As previously reported, Republican Senator John McCain returned to Congress (following his brain cancer diagnosis) on Tuesday for the gateway Obamacare repeal decision. That is to say, Trump’s bonkers health care press conference has been followed up with the Senate’s procedural vote — a “motion to proceed” that required 50 votes to pass — which was held to determine whether (or not) to open up the GOP health care bill for debate.
Clearly, every vote mattered in this crucial step, which has seen several significant stumbling blocks on the way. And McCain cast the final senatorial “aye” vote, which prompted Mike Pence to cast a tie-breaker vote in favor of proceeding, 50-51. This signals a temporary victory for the GOP, and in response, Ted Cruz merrily tweeted an NBA analogy to Willis Reed’ 1970 inspirational basket for the New York Knicks.
Naturally, McCain was also treated to a standing ovation upon his return.
A standing ovation for McCain https://t.co/ZDRfAM2FgO
— Meg Wagner (@megwagner) July 25, 2017
Yet in the end (at least where this step is concerned), the importance of McCain’s vote would have been lessened without a few GOP swing votes — Dean Heller and Shelly Capito being key — that helped achieve the requisite 50. Capito issued a statement on Twitter.
From here, senators will start to hash the specifics of the replacement, which would start with voting on the 2015 Obamacare repeal version. This is where the process could break down. However, it’s possible that things will proceed, and the Better Care Reconciliation Act (with Cruz’s proposed amendment to pave the way for catastrophic plan sales) will come up for a vote. Another amendment, courtesy of Senator Rob Portman, would soften the bill’s blow to Medicaid by opening up $100 billion in funding.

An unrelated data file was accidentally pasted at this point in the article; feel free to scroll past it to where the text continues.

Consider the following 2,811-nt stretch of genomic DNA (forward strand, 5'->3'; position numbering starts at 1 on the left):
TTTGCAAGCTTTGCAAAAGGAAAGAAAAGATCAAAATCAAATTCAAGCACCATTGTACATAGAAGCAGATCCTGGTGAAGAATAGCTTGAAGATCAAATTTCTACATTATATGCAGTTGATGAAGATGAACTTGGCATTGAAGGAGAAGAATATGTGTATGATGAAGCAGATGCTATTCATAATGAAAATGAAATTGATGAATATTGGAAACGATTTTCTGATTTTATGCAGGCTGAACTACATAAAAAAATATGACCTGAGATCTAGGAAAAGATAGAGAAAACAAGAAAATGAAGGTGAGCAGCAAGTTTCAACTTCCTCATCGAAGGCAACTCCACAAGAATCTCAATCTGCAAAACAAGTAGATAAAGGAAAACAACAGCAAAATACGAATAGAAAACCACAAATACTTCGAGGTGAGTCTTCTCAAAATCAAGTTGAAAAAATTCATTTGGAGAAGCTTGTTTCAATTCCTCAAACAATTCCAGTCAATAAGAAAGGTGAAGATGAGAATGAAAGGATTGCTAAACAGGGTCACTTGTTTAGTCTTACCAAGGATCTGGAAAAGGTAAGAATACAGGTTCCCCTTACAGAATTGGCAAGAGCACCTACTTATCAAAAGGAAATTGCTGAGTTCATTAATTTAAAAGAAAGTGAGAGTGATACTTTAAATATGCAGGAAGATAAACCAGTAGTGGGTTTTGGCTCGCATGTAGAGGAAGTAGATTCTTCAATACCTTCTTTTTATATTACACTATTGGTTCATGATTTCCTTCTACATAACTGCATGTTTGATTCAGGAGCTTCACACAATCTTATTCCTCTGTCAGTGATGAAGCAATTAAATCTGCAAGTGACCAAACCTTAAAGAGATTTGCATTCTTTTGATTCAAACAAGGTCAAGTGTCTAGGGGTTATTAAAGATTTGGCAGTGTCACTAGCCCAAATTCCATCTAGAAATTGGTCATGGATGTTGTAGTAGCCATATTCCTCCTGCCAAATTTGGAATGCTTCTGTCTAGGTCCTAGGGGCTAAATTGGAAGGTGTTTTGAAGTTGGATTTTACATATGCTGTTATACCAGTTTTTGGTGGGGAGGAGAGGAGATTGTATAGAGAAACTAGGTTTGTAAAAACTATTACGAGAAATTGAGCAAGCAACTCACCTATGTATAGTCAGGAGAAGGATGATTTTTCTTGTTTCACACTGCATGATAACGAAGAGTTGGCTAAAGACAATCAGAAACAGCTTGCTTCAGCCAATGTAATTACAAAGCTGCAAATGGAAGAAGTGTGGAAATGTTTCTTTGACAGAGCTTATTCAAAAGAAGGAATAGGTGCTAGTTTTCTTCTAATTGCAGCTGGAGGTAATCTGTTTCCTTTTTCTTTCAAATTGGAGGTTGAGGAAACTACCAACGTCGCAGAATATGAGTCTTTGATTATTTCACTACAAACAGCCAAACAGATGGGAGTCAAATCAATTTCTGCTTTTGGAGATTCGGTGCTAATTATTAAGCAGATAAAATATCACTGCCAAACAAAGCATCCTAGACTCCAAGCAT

So, where does the GOP go from here in their quest to pass their own health care bill? Naturally, muddied waters prevail, and the latest plan floated by Senate Majority Leader Mitch McConnell is the so-called “skinny repeal.” No one’s quite sure what this means yet, but it almost certainly involves a repeal of the individual mandate to purchase health insurance, and possibly the employer mandate as well. If this skinny repeal passes, this would at least function — in the GOP’s eyes — as a partial fulfillment of their lengthy promise (and unending struggle) to repeal Obamacare.